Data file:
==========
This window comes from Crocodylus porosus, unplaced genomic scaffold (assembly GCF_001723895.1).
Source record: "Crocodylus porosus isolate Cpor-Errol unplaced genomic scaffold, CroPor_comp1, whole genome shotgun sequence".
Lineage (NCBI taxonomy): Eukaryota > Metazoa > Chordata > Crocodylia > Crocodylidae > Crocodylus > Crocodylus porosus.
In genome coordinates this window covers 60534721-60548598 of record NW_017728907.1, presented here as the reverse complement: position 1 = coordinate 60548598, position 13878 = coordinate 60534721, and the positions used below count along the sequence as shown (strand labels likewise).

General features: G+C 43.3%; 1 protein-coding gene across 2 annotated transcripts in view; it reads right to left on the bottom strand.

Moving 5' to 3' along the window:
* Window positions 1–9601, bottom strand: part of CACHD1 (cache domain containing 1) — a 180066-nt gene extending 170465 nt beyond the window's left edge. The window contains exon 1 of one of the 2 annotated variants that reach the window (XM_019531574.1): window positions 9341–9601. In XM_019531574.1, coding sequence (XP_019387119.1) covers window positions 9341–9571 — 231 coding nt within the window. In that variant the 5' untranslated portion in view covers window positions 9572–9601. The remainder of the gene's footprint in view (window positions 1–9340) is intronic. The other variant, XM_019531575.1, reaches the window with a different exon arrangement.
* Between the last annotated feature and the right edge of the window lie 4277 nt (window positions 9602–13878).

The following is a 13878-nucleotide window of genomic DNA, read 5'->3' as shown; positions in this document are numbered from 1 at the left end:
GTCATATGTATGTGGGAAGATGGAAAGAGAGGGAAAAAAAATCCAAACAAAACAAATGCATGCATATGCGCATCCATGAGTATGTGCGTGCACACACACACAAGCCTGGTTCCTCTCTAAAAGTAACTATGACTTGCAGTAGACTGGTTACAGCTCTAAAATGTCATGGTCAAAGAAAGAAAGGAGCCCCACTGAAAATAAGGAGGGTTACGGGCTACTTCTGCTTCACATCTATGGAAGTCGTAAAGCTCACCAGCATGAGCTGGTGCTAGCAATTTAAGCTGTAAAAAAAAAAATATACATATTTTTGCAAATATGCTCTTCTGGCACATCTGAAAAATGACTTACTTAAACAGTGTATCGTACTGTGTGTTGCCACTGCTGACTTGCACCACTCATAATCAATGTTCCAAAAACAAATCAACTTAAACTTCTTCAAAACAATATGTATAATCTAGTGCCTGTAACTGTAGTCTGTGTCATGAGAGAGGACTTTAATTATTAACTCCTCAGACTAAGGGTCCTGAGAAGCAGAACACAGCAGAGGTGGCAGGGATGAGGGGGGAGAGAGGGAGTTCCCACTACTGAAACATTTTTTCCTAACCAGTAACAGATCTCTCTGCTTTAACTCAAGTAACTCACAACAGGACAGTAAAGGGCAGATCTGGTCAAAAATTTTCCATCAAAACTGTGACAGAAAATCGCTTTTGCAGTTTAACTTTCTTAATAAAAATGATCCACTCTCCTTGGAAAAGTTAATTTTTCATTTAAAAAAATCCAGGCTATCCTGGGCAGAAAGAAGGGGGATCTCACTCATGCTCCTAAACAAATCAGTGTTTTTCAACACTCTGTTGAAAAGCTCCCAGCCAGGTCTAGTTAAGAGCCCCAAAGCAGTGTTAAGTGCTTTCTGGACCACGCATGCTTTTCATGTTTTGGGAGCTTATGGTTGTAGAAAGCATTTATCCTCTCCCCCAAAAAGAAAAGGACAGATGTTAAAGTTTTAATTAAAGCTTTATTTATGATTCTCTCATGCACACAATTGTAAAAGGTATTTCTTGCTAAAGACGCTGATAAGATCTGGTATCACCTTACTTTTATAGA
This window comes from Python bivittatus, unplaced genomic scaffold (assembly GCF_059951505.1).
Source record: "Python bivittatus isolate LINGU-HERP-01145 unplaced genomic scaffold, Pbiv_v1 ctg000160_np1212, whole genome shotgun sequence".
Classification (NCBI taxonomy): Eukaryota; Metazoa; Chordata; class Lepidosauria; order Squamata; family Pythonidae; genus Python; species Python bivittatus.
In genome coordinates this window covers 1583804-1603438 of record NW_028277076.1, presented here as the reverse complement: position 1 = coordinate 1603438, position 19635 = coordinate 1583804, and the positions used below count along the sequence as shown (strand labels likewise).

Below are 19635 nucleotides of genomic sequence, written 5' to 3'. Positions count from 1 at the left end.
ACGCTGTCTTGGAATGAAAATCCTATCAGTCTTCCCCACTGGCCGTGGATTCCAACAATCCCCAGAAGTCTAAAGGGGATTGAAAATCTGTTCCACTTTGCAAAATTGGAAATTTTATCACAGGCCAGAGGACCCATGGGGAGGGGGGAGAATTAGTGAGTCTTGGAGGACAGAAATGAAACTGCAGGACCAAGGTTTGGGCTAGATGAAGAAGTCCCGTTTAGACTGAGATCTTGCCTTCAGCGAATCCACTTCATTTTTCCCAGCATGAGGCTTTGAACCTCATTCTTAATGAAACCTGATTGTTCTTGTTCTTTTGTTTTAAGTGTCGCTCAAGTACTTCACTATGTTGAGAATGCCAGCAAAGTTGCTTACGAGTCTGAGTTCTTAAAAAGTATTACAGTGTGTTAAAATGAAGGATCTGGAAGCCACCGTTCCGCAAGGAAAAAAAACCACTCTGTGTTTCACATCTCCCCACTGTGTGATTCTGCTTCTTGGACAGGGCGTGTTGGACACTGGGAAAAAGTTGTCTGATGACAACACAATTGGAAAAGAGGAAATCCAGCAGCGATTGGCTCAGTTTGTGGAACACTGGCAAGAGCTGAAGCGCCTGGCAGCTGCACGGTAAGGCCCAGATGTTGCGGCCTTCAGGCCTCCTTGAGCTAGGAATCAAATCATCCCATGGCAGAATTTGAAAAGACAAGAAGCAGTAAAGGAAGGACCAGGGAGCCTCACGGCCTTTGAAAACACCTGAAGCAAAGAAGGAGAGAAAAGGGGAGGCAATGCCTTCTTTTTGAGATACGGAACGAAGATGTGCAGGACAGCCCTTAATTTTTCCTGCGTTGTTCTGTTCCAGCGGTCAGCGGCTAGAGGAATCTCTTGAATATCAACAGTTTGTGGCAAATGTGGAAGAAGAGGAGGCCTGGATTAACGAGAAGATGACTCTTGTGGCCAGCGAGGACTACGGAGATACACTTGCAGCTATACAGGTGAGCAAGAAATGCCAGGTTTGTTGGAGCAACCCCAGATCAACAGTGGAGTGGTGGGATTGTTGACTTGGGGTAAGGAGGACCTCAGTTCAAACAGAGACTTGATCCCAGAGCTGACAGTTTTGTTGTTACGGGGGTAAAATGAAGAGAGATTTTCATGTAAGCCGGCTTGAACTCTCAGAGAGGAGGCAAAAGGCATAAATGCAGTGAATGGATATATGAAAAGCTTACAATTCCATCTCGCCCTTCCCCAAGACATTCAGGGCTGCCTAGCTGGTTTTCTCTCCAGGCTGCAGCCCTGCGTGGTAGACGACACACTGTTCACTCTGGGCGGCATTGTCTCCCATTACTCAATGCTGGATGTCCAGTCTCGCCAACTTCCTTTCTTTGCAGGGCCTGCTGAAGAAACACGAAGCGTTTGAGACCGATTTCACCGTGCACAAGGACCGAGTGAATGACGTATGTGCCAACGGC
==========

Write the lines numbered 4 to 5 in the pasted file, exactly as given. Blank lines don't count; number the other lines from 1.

In genome coordinates this window covers 60534721-60548598 of record NW_017728907.1, presented here as the reverse complement: position 1 = coordinate 60548598, position 13878 = coordinate 60534721, and the positions used below count along the sequence as shown (strand labels likewise).

General features: G+C 43.3%; 1 protein-coding gene across 2 annotated transcripts in view; it reads right to left on the bottom strand.